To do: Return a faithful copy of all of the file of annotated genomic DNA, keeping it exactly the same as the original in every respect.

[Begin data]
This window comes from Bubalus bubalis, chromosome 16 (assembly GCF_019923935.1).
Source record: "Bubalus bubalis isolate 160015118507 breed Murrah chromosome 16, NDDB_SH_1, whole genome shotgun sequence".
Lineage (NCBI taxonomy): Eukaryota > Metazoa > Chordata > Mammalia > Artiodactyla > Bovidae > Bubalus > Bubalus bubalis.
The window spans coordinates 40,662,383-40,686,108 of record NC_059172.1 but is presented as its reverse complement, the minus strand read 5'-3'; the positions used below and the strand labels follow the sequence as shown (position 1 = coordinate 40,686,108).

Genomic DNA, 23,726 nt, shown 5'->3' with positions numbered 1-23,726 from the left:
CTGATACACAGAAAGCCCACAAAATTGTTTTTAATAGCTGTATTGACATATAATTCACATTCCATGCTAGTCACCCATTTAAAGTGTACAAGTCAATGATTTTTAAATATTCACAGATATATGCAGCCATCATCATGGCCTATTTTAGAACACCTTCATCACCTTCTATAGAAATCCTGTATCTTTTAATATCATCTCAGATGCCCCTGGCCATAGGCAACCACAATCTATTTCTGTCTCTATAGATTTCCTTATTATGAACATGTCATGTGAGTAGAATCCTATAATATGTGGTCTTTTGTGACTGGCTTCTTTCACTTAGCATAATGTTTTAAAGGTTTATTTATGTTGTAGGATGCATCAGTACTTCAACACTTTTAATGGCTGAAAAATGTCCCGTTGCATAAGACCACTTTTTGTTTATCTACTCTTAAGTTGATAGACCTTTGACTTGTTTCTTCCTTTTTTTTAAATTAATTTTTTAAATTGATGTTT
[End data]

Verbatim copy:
This window comes from Bubalus bubalis, chromosome 16 (assembly GCF_019923935.1).
Source record: "Bubalus bubalis isolate 160015118507 breed Murrah chromosome 16, NDDB_SH_1, whole genome shotgun sequence".
Lineage (NCBI taxonomy): Eukaryota > Metazoa > Chordata > Mammalia > Artiodactyla > Bovidae > Bubalus > Bubalus bubalis.
The window spans coordinates 40,662,383-40,686,108 of record NC_059172.1 but is presented as its reverse complement, the minus strand read 5'-3'; the positions used below and the strand labels follow the sequence as shown (position 1 = coordinate 40,686,108).

Genomic DNA, 23,726 nt, shown 5'->3' with positions numbered 1-23,726 from the left:
CTGATACACAGAAAGCCCACAAAATTGTTTTTAATAGCTGTATTGACATATAATTCACATTCCATGCTAGTCACCCATTTAAAGTGTACAAGTCAATGATTTTTAAATATTCACAGATATATGCAGCCATCATCATGGCCTATTTTAGAACACCTTCATCACCTTCTATAGAAATCCTGTATCTTTTAATATCATCTCAGATGCCCCTGGCCATAGGCAACCACAATCTATTTCTGTCTCTATAGATTTCCTTATTATGAACATGTCATGTGAGTAGAATCCTATAATATGTGGTCTTTTGTGACTGGCTTCTTTCACTTAGCATAATGTTTTAAAGGTTTATTTATGTTGTAGGATGCATCAGTACTTCAACACTTTTAATGGCTGAAAAATGTCCCGTTGCATAAGACCACTTTTTGTTTATCTACTCTTAAGTTGATAGACCTTTGACTTGTTTCTTCCTTTTTTTTAAATTAATTTTTTAAATTGATGTTT